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yokel

[yoh-kuh l]
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noun Informal
  1. an unsophisticated person from a rural area; a country bumpkin.
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Origin of yokel

First recorded in 1805–15; origin uncertain
Related formsyo·kel·ish, adjective
Dictionary.com Unabridged Based on the Random House Unabridged Dictionary, © Random House, Inc. 2018

Related Words

rustichayseedpeasantboor

Examples from the Web for yokel

Historical Examples

  • I have a notion that I sat there staring and listening like a yokel at a play.

    The Arrow of Gold

    Joseph Conrad

  • This man was a yokel of no interest to us, apart from this one episode in his career.

    An Old Meerschaum

    David Christie Murray

  • Thebold had been chagrined at learning that Don Cort was not the yokel he had taken him for.

  • This yokel from the woods and mountains needed a little coaxing.

    The Bright Messenger

    Algernon Blackwood

  • It is the militia-man, the yokel, standing facing the captain and gesticulating at him.


British Dictionary definitions for yokel

yokel

noun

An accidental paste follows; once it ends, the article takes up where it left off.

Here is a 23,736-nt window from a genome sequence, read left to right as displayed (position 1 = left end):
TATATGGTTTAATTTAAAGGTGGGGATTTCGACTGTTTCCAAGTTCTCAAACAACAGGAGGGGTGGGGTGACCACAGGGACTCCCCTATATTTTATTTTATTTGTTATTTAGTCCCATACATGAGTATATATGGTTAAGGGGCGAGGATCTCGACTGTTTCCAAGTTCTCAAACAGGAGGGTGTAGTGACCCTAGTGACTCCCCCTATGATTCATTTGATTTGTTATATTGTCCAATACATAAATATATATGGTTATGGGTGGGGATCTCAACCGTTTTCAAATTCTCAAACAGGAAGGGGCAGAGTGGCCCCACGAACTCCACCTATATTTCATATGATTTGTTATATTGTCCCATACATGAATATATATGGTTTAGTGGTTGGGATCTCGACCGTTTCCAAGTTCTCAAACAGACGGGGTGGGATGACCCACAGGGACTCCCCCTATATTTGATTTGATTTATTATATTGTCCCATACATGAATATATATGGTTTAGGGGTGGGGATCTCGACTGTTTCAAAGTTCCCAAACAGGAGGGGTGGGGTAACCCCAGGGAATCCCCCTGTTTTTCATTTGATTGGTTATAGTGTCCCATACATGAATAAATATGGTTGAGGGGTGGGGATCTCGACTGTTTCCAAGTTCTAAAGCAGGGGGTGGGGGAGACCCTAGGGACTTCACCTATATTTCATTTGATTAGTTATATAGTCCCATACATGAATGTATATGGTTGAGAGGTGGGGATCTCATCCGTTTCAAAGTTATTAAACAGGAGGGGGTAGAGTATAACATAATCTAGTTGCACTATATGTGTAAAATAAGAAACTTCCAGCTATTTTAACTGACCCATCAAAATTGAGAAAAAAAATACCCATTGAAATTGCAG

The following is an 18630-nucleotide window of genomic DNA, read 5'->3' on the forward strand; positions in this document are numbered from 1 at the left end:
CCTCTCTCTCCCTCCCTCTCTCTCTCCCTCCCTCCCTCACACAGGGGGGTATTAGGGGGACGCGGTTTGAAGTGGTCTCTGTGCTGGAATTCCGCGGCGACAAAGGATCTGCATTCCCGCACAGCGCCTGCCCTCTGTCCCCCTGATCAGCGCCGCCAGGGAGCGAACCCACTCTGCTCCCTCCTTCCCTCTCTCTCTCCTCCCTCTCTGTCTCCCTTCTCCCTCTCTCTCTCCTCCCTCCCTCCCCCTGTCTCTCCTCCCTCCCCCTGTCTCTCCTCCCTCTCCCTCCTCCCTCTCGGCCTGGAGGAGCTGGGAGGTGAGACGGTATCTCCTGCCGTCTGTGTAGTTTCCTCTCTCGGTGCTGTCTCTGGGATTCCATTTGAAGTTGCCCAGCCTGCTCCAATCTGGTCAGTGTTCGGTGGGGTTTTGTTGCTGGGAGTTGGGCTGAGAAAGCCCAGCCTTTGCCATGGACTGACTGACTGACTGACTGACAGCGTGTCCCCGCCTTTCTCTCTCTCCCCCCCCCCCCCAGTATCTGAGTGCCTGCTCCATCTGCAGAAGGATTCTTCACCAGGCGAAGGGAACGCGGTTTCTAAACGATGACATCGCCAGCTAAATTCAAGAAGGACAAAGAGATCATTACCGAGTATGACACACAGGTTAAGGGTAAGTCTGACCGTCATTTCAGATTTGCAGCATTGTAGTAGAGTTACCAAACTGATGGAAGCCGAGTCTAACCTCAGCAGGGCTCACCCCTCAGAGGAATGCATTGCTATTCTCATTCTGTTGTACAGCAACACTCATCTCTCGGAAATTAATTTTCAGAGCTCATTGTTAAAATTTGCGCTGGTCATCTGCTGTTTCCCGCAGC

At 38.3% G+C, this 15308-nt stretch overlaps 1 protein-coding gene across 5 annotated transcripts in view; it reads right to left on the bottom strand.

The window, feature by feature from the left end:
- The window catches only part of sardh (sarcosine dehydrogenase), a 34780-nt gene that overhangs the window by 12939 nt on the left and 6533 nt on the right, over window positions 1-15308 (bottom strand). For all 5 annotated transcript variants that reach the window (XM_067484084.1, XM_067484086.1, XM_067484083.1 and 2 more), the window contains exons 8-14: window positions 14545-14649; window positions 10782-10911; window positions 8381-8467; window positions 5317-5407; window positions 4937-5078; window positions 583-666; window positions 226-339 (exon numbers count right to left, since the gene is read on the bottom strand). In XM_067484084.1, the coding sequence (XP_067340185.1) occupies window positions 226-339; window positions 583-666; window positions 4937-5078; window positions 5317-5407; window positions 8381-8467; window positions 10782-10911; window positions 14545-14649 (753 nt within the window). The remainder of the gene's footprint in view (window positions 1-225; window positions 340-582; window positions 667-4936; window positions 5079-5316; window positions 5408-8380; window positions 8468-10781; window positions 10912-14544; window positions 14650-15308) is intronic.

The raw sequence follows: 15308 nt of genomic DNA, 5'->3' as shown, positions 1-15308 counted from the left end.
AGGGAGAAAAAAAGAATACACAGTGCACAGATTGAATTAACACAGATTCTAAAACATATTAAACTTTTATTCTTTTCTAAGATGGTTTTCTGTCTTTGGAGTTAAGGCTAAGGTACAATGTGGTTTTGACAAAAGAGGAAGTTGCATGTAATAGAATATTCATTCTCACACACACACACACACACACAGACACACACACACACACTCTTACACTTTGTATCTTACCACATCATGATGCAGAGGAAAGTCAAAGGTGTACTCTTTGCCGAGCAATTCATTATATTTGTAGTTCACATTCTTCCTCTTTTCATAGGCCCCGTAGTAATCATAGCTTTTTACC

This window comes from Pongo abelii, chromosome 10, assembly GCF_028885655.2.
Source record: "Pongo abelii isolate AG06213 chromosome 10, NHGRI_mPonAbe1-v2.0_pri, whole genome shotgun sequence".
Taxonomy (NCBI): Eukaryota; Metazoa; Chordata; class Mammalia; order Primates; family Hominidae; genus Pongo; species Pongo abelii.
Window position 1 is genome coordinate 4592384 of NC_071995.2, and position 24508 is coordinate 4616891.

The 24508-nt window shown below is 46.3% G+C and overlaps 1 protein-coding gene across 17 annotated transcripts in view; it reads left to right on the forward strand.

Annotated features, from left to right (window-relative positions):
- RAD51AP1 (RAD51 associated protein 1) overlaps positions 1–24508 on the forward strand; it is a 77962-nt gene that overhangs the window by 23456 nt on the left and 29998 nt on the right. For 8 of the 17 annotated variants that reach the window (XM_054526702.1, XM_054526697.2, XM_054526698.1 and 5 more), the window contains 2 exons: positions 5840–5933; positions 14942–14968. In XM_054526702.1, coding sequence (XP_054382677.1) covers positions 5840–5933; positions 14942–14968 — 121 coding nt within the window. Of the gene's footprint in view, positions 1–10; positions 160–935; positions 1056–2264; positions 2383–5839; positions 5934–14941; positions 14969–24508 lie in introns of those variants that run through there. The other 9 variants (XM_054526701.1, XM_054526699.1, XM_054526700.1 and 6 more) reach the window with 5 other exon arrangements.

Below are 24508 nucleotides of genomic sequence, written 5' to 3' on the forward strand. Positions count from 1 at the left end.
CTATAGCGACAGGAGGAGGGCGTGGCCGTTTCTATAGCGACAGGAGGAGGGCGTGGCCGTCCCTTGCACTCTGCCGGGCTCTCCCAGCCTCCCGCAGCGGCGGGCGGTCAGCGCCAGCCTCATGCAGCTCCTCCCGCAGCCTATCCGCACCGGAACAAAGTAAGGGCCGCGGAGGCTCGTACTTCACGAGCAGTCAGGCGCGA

1. derogatory (used chiefly by townspeople) a person who lives in the country, esp one who appears to be simple and old-fashioned
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Derived Formsyokelish, adjective

Word Origin

C19: perhaps from dialect yokel green woodpecker, yellowhammer
Collins English Dictionary - Complete & Unabridged 2012 Digital Edition © William Collins Sons & Co. Ltd. 1979, 1986 © HarperCollins Publishers 1998, 2000, 2003, 2005, 2006, 2007, 2009, 2012

Word Origin and History for yokel

n.

1812, perhaps from dialectal German Jokel, disparaging name for a farmer, originally diminutive of Jakob. Or perhaps from English yokel, dialectal name for "woodpecker."

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Online Etymology Dictionary, © 2010 Douglas Harper